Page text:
The Sedlec Ossuary is small chapel, located beneath the cemetery of the Church of All Saints, near Kunta Hora in the Czech Republic. An ossuary is a room used to contain the skeletal remains of deceased people. The Sedlec Ossuary is contains the bones of approximately 40.000 people. The amazing part of the ossuary is how some of the skeletal remains have been arranged.
In 1278, the abbot of the Cistercian monastary in Sedlec was sent to the Holy Land, modern day Israel. Upon his return, he brought with him a some soil from Jeruzalem, which he scattered across the cemetery. After this event, the cemetery became a popular burial ground and everybody wanted to be buried in the cemetery which was sprinkled with holy soil.
In the 14th century, the black death caused havoc throughout the population, and a lot of human remains were added to the cemetery. The Hussite wars in the beginning of the 15th added another couple of thousand remains to the cemetery. Due to these dark events, and the fact it was already a popular burial ground, the cemetery had to be greatly expanded to accommodate for all the remains.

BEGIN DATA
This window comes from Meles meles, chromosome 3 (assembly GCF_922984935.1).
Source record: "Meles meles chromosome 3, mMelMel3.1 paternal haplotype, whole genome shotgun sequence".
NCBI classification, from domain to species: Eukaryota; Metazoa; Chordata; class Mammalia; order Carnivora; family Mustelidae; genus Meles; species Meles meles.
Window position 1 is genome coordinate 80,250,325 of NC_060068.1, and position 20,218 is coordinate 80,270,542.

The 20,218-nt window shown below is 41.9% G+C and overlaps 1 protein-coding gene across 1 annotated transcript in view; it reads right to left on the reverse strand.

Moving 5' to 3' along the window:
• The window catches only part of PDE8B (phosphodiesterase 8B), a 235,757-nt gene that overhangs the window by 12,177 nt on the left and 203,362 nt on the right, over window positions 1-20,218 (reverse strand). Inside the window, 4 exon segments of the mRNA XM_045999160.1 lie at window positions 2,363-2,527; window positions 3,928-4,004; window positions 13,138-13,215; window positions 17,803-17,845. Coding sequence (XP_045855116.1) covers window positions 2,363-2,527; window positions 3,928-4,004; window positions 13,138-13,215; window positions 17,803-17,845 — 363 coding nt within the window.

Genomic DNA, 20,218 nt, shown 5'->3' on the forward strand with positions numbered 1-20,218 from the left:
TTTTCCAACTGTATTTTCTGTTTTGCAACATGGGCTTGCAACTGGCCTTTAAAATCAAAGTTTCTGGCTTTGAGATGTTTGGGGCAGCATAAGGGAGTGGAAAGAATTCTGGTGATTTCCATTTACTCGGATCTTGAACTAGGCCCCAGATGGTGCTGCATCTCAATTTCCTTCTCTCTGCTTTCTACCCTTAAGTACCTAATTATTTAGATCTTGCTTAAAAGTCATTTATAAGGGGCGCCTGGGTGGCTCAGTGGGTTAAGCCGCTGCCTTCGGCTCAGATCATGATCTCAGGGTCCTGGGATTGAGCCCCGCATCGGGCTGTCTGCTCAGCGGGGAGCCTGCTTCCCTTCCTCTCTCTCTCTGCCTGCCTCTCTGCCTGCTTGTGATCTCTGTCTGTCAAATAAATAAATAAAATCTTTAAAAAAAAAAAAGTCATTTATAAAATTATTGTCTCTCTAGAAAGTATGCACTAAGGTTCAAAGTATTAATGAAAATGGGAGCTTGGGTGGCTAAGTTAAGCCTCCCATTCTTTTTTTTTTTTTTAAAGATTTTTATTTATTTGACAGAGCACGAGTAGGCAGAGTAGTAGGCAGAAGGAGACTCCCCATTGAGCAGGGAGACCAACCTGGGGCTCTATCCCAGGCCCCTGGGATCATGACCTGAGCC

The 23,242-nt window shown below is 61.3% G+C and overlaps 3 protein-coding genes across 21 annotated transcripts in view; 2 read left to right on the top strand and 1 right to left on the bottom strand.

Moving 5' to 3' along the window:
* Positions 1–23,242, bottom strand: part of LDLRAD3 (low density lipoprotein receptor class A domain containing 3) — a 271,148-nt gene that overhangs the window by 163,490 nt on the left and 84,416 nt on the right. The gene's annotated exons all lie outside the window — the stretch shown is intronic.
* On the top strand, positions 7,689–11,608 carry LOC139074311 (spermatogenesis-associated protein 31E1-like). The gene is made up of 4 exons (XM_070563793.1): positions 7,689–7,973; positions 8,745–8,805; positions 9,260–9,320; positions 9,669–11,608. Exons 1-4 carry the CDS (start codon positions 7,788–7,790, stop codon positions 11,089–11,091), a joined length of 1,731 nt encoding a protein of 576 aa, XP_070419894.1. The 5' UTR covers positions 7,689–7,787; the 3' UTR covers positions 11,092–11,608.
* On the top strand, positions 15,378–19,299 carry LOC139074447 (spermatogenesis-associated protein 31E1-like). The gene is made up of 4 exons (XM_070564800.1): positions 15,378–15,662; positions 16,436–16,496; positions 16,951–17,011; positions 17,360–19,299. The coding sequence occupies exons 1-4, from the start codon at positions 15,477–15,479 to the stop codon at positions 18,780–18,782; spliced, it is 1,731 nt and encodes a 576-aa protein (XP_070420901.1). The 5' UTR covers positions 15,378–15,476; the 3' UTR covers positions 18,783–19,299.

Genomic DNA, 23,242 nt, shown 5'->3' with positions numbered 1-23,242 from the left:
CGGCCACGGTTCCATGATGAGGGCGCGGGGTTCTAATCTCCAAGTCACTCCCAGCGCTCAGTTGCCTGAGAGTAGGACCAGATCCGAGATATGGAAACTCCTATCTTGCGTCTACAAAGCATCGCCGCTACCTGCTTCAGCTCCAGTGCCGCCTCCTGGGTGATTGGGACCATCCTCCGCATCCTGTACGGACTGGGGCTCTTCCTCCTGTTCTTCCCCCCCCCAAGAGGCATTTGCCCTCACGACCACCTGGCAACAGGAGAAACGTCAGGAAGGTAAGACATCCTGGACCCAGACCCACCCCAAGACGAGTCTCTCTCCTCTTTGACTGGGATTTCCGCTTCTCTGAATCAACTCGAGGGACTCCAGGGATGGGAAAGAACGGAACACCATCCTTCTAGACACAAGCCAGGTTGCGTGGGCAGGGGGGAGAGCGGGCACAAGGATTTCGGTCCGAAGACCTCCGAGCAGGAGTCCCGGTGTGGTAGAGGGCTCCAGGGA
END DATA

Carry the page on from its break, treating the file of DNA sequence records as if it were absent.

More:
At around 1400, the decision was made to construct a new gothic church in the center of the cemetery. Underneath it, a chapel was built to serve as an ossuary to house all the excavated skeletal remains. Originally, the remains were all stacked in large pyramid-shaped piles.
In 1870, the Schwarzenberg family, one of the most prominent European aristocratic families, hired a woodcarver named Frantisek Rint to put some order in the chaos of bones. He apparently took his job very serious and he added a lot of creativity to the process of cleaning up the ossuary. He arranged the bones in really amazing pieces of artwork.
The bone chandelier is probably the most amazing result of Frantisek’s creativity. The chandelier is located in the middle of the chapel en contains every bone in the human body.
The Schwarzenberg coat of arms is also visible in the ossuary. A nice detail here is the raven pecking into a human skull.
Among the other masterpieces are six huge pyramids, two large chalices, four candelabras, two monstrances and several candle holders. All made from human skeletal remains.
As a true artist, Frantisek Rint signed his work. His name is visible on one of the chapel walls, and is made up entirely out of, you guessed it, bone.